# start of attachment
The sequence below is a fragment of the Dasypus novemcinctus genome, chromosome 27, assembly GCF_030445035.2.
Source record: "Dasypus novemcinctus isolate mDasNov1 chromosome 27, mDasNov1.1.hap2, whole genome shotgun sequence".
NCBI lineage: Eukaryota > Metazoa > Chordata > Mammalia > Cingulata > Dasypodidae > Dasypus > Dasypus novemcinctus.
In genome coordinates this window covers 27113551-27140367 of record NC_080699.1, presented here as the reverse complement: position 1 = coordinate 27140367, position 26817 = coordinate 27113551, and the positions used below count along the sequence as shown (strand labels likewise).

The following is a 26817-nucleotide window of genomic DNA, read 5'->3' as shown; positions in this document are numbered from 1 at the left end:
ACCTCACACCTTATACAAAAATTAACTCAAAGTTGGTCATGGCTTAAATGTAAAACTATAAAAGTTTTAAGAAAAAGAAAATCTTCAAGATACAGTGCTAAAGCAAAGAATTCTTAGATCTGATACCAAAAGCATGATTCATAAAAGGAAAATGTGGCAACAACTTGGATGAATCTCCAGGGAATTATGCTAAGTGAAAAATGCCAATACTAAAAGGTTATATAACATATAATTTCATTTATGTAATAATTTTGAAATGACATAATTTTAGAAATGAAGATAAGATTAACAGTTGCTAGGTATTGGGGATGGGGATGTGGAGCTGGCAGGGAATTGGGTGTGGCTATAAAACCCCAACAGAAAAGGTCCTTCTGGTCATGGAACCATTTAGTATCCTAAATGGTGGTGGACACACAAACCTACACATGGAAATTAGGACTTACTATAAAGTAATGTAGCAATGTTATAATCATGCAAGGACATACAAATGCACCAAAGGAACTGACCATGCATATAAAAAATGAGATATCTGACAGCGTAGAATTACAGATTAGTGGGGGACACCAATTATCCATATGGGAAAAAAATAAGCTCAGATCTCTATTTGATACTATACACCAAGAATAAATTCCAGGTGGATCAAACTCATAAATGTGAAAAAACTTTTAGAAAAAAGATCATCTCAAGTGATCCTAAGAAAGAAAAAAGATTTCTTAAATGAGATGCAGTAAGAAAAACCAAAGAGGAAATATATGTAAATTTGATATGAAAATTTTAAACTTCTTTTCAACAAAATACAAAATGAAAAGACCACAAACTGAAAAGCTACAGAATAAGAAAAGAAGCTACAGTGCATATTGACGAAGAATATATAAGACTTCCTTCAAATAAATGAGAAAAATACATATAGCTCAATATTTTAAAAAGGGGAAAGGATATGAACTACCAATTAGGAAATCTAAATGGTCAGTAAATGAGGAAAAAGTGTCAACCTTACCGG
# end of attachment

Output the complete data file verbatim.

The sequence below is a fragment of the Dasypus novemcinctus genome, chromosome 27, assembly GCF_030445035.2.
Source record: "Dasypus novemcinctus isolate mDasNov1 chromosome 27, mDasNov1.1.hap2, whole genome shotgun sequence".
NCBI lineage: Eukaryota > Metazoa > Chordata > Mammalia > Cingulata > Dasypodidae > Dasypus > Dasypus novemcinctus.
In genome coordinates this window covers 27113551-27140367 of record NC_080699.1, presented here as the reverse complement: position 1 = coordinate 27140367, position 26817 = coordinate 27113551, and the positions used below count along the sequence as shown (strand labels likewise).

The following is a 26817-nucleotide window of genomic DNA, read 5'->3' as shown; positions in this document are numbered from 1 at the left end:
ACCTCACACCTTATACAAAAATTAACTCAAAGTTGGTCATGGCTTAAATGTAAAACTATAAAAGTTTTAAGAAAAAGAAAATCTTCAAGATACAGTGCTAAAGCAAAGAATTCTTAGATCTGATACCAAAAGCATGATTCATAAAAGGAAAATGTGGCAACAACTTGGATGAATCTCCAGGGAATTATGCTAAGTGAAAAATGCCAATACTAAAAGGTTATATAACATATAATTTCATTTATGTAATAATTTTGAAATGACATAATTTTAGAAATGAAGATAAGATTAACAGTTGCTAGGTATTGGGGATGGGGATGTGGAGCTGGCAGGGAATTGGGTGTGGCTATAAAACCCCAACAGAAAAGGTCCTTCTGGTCATGGAACCATTTAGTATCCTAAATGGTGGTGGACACACAAACCTACACATGGAAATTAGGACTTACTATAAAGTAATGTAGCAATGTTATAATCATGCAAGGACATACAAATGCACCAAAGGAACTGACCATGCATATAAAAAATGAGATATCTGACAGCGTAGAATTACAGATTAGTGGGGGACACCAATTATCCATATGGGAAAAAAATAAGCTCAGATCTCTATTTGATACTATACACCAAGAATAAATTCCAGGTGGATCAAACTCATAAATGTGAAAAAACTTTTAGAAAAAAGATCATCTCAAGTGATCCTAAGAAAGAAAAAAGATTTCTTAAATGAGATGCAGTAAGAAAAACCAAAGAGGAAATATATGTAAATTTGATATGAAAATTTTAAACTTCTTTTCAACAAAATACAAAATGAAAAGACCACAAACTGAAAAGCTACAGAATAAGAAAAGAAGCTACAGTGCATATTGACGAAGAATATATAAGACTTCCTTCAAATAAATGAGAAAAATACATATAGCTCAATATTTTAAAAAGGGGAAAGGATATGAACTACCAATTAGGAAATCTAAATGGTCAGTAAATGAGGAAAAAGTGTCAACCTTACCGG